Ordnance Survey – SD 705870
It is a farming community, with scattered homesteads, each sharing the fell and valley floor, owing much to the settlement patterns of the Vikings who came here in the 10th century.
The Dales Way long distance path runs along the length of the valley, as does the River Dee.
The Dent Fault cuts across the valley close to the village of Gawthrop, marking a geological boundary between the Carboniferous Limestone of Deepdale, and the Craven Dales to the south, and the older Silurian and Ordovician rocks of the Howgill Fells to the north.
Dent is the only village in Dentdale, with its delightful cobbled streets. A fountain of pink granite in the village centre, where the three cobbled streets meet, commemorates Dent’s links with Adam Sedgwick, (1785-1873), professor of geology at Cambridge University, who was one of the greatest field geologists of his time.
A Wainwright said in his ‘Pennine Journey’ that “Dent is not of this world. It’ a fairy tale and who believes in fairy tales these nowadays? It’s a place of cobbles, of jutting gables, overhanging roofs, quaint alleys, wooden galleries and outside staircases”.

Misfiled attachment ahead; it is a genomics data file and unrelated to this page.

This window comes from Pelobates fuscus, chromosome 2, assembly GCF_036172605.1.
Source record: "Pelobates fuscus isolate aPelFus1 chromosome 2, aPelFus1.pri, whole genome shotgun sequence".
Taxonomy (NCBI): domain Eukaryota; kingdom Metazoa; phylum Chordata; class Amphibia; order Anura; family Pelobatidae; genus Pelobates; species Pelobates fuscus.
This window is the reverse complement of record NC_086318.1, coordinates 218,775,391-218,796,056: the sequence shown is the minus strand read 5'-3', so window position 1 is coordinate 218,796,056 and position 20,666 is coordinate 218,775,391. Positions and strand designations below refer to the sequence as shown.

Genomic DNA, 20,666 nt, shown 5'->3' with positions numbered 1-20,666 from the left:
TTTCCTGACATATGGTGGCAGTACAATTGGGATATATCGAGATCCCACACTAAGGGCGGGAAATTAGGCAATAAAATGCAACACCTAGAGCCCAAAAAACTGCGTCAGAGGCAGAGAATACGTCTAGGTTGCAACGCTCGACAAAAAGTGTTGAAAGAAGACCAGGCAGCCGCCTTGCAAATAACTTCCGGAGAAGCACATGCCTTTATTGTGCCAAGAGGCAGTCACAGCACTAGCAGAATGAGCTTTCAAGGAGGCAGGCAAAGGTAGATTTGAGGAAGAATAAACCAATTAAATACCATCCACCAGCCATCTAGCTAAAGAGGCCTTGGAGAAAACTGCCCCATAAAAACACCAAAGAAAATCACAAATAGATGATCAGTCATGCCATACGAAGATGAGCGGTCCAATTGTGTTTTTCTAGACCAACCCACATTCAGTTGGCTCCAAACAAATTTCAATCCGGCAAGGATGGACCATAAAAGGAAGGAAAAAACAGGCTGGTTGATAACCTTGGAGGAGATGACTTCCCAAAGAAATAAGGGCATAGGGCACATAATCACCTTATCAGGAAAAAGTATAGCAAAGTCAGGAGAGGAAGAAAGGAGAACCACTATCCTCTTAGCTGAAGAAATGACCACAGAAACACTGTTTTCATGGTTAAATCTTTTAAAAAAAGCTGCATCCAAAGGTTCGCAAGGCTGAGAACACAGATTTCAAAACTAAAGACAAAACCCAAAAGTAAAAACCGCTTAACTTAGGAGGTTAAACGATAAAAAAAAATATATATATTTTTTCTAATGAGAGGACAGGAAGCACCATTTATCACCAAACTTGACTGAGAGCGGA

After Dent, the valley winds its way through Cowgill, on its way to Dent station, some 4.5 miles from the village. Dent is the highest railway station in Britain, at over 1100 feet above sea level, on the famous Carlisle to Settle Railway.
The line crosses the huge viaducts at Arten Gill and Dent Head, built of massive blocks of Dent ‘marble’, from the now-disused quarries nearby, before going through the Blea Moor tunnel to Ribblehead viaduct.
At Cowgill is one of the most remote breweries in Britain – The Dent Brewery, brewers of award winning ales that can be bought in any of the three pubs in Dent. Brewery trips are available.
At the Dentdale Heritage Centre, visitors will find a wealth of information on the working lives and social customs of the Dalesfolk who inhabited this beautiful area in times past.
Related Links :
Go to Menu :